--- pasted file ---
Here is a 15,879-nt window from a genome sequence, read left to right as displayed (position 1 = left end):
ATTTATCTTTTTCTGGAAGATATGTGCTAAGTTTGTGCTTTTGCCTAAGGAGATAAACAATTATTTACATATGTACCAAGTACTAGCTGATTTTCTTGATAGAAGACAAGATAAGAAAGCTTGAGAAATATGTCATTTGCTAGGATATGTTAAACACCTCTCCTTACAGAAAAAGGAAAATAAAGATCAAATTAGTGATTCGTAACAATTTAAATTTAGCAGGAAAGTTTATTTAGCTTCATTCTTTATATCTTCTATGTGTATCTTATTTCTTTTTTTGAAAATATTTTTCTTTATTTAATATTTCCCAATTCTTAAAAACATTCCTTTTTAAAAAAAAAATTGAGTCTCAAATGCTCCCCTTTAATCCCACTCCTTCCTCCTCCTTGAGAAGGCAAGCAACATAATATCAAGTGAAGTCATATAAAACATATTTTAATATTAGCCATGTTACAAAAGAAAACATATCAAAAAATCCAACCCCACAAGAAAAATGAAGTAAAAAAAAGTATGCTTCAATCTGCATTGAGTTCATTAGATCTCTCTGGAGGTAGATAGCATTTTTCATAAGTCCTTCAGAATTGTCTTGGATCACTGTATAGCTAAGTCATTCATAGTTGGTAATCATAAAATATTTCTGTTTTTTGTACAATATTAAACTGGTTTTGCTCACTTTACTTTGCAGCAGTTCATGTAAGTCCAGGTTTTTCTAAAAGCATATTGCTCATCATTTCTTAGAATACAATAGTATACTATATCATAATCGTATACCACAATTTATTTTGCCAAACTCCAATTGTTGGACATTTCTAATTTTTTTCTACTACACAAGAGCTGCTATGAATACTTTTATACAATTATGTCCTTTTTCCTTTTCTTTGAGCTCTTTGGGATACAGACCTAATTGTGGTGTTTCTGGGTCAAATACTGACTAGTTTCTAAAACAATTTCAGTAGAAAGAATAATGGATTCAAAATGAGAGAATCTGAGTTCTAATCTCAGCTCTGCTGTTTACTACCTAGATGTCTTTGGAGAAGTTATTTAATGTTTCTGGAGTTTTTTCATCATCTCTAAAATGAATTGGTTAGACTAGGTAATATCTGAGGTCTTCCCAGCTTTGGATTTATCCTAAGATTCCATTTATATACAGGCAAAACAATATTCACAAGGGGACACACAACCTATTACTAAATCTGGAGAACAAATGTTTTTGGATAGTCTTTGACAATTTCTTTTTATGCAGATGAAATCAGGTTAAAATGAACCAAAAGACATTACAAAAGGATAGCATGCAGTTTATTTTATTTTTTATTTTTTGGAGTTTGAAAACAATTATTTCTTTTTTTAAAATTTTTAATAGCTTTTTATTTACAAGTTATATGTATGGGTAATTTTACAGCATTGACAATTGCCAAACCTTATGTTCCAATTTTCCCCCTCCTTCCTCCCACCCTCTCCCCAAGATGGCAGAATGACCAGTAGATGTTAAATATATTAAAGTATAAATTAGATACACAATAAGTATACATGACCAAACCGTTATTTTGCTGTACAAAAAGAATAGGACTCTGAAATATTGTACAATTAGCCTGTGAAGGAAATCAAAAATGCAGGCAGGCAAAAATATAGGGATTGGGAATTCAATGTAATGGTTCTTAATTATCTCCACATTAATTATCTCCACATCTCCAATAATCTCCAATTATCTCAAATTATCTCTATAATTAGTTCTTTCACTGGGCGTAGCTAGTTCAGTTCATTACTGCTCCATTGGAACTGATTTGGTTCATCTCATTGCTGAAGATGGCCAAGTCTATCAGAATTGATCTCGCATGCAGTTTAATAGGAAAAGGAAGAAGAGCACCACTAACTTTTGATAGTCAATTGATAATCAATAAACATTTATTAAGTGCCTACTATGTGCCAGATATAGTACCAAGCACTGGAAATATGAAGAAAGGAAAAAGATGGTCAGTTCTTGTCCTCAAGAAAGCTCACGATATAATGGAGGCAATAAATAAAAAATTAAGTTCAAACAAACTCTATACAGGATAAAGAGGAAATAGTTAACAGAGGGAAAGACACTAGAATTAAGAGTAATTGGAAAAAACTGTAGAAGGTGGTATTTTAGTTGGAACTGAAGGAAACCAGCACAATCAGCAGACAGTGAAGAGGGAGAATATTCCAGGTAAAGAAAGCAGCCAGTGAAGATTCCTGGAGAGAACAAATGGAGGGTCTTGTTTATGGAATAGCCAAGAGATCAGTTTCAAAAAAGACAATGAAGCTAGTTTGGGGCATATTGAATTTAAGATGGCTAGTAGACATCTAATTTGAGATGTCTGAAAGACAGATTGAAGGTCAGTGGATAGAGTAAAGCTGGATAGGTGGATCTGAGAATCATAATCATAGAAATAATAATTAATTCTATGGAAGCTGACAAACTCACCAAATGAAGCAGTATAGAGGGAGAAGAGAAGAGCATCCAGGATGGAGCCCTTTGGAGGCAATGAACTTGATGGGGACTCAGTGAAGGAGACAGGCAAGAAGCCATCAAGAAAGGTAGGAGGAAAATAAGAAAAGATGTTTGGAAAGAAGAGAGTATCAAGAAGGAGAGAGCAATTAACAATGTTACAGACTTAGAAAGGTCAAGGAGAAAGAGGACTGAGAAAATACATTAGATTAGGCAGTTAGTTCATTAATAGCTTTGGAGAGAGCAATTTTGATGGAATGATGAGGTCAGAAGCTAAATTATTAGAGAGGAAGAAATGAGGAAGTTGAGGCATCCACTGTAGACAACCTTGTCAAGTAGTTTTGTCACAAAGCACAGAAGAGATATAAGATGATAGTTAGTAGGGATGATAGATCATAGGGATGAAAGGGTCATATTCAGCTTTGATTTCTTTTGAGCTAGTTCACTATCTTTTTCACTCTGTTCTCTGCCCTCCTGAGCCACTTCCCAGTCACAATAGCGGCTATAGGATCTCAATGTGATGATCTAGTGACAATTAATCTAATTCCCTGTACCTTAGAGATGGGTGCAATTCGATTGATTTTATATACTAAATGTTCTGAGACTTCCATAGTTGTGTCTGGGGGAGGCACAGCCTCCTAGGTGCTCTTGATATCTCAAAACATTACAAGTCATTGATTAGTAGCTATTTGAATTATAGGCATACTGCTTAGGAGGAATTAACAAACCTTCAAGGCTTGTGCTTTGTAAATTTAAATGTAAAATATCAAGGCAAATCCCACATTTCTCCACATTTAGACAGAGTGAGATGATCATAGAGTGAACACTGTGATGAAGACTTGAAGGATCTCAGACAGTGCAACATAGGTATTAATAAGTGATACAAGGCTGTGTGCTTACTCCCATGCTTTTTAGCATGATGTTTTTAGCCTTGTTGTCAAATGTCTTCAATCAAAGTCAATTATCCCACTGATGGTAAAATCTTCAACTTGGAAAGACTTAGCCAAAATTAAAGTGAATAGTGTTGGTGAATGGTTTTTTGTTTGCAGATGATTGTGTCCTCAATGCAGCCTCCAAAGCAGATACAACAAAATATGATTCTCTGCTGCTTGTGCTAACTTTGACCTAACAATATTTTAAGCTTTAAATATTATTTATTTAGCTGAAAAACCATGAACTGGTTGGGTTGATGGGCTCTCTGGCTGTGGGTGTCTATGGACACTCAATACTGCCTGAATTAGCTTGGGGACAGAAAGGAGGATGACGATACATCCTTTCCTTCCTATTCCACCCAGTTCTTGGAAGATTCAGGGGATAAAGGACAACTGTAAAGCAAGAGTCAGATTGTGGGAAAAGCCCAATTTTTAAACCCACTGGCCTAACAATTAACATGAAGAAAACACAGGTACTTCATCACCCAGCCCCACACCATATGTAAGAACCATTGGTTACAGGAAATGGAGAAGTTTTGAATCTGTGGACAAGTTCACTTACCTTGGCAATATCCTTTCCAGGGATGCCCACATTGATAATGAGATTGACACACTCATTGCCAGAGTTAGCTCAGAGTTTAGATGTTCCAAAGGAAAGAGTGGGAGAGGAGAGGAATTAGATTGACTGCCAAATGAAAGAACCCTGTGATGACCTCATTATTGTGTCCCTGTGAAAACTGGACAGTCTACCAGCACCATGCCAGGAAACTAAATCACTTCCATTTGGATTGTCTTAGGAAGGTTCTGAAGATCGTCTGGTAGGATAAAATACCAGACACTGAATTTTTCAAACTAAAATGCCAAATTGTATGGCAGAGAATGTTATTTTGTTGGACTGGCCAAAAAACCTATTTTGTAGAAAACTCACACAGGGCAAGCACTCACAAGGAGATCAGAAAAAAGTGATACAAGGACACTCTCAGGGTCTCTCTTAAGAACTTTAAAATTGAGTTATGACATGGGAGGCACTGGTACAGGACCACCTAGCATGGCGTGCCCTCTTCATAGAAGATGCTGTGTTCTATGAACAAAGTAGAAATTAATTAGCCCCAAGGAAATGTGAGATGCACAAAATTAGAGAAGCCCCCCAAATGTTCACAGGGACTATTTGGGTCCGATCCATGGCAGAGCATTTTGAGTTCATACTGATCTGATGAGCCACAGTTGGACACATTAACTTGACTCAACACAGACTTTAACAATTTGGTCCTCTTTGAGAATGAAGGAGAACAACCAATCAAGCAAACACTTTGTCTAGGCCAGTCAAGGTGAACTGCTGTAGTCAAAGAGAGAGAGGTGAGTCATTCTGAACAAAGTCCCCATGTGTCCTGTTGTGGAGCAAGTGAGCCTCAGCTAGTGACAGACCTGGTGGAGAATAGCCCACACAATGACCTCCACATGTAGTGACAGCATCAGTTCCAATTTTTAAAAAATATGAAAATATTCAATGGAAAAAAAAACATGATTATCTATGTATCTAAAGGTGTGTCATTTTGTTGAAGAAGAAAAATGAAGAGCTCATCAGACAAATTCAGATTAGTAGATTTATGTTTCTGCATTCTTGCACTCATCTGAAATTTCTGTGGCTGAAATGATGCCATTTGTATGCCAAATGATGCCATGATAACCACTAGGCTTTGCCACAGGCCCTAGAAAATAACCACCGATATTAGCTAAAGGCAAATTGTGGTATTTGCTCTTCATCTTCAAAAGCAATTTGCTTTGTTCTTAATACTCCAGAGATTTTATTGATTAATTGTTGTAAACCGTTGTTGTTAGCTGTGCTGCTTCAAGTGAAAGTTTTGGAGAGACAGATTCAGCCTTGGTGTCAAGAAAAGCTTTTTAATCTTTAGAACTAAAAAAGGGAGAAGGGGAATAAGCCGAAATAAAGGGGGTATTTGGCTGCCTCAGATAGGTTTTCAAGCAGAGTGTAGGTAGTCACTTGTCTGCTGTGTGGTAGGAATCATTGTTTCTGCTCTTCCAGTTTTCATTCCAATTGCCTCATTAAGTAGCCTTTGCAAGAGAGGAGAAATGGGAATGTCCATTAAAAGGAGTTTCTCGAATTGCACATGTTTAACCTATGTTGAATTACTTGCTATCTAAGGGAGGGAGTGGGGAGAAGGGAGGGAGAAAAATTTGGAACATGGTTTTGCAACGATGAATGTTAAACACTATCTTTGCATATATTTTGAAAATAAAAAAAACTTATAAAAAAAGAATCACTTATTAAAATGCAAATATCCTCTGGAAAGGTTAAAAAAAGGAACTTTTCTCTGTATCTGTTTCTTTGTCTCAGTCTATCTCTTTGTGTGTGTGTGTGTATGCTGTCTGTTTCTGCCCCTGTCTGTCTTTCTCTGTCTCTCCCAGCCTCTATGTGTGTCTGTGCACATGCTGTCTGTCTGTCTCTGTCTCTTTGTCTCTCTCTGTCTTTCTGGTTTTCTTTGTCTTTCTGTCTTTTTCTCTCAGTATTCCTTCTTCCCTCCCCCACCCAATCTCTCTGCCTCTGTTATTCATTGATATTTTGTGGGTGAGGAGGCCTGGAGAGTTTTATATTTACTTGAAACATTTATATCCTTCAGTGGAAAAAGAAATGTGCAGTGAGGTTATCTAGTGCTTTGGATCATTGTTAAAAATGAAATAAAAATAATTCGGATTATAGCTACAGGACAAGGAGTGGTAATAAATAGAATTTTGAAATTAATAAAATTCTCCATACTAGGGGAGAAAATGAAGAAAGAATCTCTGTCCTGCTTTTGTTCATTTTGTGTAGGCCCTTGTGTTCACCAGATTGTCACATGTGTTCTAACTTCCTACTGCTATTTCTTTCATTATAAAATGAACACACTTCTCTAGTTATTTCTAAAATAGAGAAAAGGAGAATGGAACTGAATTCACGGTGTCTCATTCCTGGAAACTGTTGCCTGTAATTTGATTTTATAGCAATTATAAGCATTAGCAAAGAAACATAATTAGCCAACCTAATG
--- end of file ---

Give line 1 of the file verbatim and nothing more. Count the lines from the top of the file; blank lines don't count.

Here is a 15,879-nt window from a genome sequence, read left to right as displayed (position 1 = left end):